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  • 25

Aircraft mechanics waving red flags

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Aircraft mechanics encouraged to ignore maintenance issues that may jeopardize flight safety (www.cbsnews.com) Mehr...

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zuluzuluzulu
zuluzuluzulu 9
I have seen it.

Usually at the shift lead and foreman level of management at different stations. These characters were typically ambitious to climb the ladder, wanted get off the line and out of the weather, maybe secure a better shift or better days off; some had pushy wives.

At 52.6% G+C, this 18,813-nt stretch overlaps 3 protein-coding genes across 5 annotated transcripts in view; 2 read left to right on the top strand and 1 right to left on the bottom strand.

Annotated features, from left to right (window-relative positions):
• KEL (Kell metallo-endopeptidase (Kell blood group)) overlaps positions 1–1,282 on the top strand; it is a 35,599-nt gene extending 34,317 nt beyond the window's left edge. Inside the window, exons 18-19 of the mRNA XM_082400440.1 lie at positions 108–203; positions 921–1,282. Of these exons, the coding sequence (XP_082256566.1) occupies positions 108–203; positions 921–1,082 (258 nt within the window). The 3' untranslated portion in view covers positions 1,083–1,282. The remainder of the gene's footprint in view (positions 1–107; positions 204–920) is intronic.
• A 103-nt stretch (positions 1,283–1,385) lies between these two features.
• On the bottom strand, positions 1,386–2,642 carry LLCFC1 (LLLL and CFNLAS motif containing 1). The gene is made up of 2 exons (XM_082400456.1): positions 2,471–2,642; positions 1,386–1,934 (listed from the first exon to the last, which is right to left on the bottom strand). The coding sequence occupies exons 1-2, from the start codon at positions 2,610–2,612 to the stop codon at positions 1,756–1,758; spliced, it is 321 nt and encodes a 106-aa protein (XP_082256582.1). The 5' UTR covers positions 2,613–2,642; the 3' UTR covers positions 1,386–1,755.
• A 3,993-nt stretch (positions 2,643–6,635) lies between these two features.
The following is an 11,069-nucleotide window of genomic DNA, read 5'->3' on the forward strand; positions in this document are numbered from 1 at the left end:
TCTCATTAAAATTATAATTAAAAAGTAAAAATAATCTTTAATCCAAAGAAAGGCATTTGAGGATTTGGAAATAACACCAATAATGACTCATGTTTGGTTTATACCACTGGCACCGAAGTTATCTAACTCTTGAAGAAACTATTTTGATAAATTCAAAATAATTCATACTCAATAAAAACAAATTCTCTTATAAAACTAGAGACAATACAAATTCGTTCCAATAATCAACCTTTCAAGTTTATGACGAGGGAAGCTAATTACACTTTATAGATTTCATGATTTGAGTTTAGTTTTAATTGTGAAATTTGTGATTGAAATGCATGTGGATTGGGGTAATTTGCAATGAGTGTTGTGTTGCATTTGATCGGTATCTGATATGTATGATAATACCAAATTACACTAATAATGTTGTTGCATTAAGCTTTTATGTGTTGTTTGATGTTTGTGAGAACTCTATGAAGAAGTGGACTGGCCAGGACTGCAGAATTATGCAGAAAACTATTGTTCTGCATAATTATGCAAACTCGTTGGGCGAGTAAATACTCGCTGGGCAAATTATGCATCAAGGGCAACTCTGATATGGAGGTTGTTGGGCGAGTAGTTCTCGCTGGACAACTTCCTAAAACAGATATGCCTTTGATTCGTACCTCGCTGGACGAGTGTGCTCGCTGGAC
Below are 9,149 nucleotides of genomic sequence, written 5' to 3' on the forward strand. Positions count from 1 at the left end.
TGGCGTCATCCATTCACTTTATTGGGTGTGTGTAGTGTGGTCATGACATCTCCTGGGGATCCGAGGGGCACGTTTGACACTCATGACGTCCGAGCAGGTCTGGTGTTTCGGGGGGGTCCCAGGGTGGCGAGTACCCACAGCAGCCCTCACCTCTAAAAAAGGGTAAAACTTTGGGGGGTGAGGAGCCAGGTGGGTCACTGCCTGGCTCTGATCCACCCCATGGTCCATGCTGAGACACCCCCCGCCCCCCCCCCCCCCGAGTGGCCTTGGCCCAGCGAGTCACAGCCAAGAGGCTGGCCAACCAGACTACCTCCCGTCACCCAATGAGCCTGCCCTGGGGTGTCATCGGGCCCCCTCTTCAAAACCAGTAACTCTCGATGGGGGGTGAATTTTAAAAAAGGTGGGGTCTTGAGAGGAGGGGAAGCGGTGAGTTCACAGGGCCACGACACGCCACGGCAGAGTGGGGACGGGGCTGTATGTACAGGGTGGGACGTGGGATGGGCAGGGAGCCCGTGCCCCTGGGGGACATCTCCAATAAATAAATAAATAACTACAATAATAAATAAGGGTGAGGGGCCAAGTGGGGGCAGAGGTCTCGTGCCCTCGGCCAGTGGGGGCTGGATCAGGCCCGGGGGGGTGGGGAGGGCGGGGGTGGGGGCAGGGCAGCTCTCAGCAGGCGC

Not all leads were like this but the dangerous ones were not very competent mechanics and sought the promotion and pay increases to push paperwork or read the newspaper.

The on time numbers and clearing deferred maintenance items was their drivers. If you found other things, you couldn't clear items or stay on schedule. Strong competent leads would take the heat because they knew what they were doing. The weak leads felt they needed to please their masters.

This was thirty years ago so it didn't get better.
zuluzuluzulu
zuluzuluzulu 3

Added for clarity to above.


If you found other things that would take precious time, you couldn't clear deferred items or stay on schedule.

Strong competent leads would take the heat because they knew what they were doing. The weak leads felt they needed to please their masters by having good on time departure records and removal of deferred maintenance items.
Cansojr
Cansojr 4